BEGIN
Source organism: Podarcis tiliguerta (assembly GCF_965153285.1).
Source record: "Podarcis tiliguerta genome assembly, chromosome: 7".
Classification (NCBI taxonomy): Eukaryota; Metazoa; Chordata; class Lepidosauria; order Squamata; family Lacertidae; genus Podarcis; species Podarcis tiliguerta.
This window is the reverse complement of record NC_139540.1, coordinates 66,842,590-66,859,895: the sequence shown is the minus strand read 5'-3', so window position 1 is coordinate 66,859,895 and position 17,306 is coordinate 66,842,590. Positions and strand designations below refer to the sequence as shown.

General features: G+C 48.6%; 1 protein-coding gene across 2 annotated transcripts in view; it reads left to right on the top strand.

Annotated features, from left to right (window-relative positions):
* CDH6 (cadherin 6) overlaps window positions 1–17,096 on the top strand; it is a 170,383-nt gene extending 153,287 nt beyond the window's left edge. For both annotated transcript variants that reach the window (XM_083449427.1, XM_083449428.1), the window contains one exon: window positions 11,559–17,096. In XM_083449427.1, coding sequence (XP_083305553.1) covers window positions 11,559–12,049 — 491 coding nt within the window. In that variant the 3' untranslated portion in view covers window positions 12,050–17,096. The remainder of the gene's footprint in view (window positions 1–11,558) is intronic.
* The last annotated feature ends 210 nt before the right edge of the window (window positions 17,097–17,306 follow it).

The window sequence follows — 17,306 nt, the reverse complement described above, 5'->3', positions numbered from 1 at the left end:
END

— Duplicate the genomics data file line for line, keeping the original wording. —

Source organism: Podarcis tiliguerta (assembly GCF_965153285.1).
Source record: "Podarcis tiliguerta genome assembly, chromosome: 7".
Classification (NCBI taxonomy): Eukaryota; Metazoa; Chordata; class Lepidosauria; order Squamata; family Lacertidae; genus Podarcis; species Podarcis tiliguerta.
This window is the reverse complement of record NC_139540.1, coordinates 66,842,590-66,859,895: the sequence shown is the minus strand read 5'-3', so window position 1 is coordinate 66,859,895 and position 17,306 is coordinate 66,842,590. Positions and strand designations below refer to the sequence as shown.

General features: G+C 48.6%; 1 protein-coding gene across 2 annotated transcripts in view; it reads left to right on the top strand.

Annotated features, from left to right (window-relative positions):
* CDH6 (cadherin 6) overlaps window positions 1–17,096 on the top strand; it is a 170,383-nt gene extending 153,287 nt beyond the window's left edge. For both annotated transcript variants that reach the window (XM_083449427.1, XM_083449428.1), the window contains one exon: window positions 11,559–17,096. In XM_083449427.1, coding sequence (XP_083305553.1) covers window positions 11,559–12,049 — 491 coding nt within the window. In that variant the 3' untranslated portion in view covers window positions 12,050–17,096. The remainder of the gene's footprint in view (window positions 1–11,558) is intronic.
* The last annotated feature ends 210 nt before the right edge of the window (window positions 17,097–17,306 follow it).

The window sequence follows — 17,306 nt, the reverse complement described above, 5'->3', positions numbered from 1 at the left end: